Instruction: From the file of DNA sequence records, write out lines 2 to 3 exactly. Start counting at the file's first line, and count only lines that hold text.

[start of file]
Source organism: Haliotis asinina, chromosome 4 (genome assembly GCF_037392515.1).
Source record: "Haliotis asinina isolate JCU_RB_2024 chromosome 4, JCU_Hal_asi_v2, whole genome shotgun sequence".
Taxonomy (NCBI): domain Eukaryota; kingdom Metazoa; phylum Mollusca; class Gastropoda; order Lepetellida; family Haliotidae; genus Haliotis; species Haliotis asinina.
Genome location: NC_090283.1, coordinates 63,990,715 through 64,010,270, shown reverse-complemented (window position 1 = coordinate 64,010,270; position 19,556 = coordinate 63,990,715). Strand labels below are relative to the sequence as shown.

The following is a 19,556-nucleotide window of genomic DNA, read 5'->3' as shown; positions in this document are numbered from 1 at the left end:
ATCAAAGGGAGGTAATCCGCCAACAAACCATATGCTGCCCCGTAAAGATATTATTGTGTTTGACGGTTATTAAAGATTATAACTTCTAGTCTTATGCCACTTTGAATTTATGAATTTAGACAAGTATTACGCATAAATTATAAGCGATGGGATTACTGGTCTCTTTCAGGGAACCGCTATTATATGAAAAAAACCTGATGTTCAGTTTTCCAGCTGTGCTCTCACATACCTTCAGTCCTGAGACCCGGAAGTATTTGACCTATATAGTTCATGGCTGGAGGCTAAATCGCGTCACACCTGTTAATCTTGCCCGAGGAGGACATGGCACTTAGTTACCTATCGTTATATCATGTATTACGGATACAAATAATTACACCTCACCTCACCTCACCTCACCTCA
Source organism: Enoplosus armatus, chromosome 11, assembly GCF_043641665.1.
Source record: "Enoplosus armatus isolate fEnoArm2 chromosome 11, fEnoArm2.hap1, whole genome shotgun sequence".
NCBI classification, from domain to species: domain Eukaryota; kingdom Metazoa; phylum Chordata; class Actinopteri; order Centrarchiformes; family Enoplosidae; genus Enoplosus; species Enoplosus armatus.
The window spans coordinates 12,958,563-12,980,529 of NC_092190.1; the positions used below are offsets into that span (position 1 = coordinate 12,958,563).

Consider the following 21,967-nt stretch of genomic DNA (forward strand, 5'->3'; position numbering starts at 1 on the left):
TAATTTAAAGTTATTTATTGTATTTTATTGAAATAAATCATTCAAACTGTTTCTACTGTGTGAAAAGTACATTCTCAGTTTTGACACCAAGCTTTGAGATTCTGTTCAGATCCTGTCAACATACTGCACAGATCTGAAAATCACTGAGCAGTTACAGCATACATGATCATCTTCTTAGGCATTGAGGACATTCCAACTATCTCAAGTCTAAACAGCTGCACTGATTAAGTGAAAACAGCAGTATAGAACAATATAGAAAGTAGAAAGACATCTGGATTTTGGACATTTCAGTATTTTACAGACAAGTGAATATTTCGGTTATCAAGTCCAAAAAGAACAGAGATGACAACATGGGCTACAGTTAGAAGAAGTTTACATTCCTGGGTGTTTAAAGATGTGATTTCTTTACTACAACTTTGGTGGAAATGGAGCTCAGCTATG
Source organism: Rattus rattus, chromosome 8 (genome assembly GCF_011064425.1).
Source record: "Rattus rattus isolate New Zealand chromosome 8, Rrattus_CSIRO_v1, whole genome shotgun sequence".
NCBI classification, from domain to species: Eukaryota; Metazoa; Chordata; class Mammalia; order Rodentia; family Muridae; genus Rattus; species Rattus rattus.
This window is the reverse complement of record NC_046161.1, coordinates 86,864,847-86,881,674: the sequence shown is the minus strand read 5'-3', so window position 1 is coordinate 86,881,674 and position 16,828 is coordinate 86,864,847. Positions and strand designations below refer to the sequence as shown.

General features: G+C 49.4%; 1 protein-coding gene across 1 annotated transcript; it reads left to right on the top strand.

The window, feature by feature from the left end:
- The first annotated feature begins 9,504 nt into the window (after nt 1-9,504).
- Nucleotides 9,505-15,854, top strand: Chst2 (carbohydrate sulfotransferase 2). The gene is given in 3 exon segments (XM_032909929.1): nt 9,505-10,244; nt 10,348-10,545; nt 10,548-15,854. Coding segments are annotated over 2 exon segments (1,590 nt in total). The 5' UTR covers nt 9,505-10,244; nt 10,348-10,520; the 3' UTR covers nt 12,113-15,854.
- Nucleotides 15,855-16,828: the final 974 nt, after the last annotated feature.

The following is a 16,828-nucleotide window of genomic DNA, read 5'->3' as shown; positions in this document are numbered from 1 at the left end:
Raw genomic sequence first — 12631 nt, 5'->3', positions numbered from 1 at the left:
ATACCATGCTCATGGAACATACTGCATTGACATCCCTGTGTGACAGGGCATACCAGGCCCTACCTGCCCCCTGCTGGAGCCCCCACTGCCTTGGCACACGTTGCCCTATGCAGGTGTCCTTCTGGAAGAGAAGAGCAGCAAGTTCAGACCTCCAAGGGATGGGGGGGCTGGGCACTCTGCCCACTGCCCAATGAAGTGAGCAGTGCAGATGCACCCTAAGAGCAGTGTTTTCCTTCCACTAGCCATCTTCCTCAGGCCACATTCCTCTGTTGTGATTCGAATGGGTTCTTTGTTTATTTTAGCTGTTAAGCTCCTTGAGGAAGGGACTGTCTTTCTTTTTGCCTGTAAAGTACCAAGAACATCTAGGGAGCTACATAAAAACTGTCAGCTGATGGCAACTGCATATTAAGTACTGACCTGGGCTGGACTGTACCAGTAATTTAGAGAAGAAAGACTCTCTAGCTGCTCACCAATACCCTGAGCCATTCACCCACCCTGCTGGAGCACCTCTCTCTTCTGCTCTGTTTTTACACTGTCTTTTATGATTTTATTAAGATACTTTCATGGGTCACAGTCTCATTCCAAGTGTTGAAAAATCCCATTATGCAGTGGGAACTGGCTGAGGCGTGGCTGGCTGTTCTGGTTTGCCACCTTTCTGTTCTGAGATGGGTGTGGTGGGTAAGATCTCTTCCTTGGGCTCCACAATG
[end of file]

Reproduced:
Source record: "Haliotis asinina isolate JCU_RB_2024 chromosome 4, JCU_Hal_asi_v2, whole genome shotgun sequence".
Taxonomy (NCBI): domain Eukaryota; kingdom Metazoa; phylum Mollusca; class Gastropoda; order Lepetellida; family Haliotidae; genus Haliotis; species Haliotis asinina.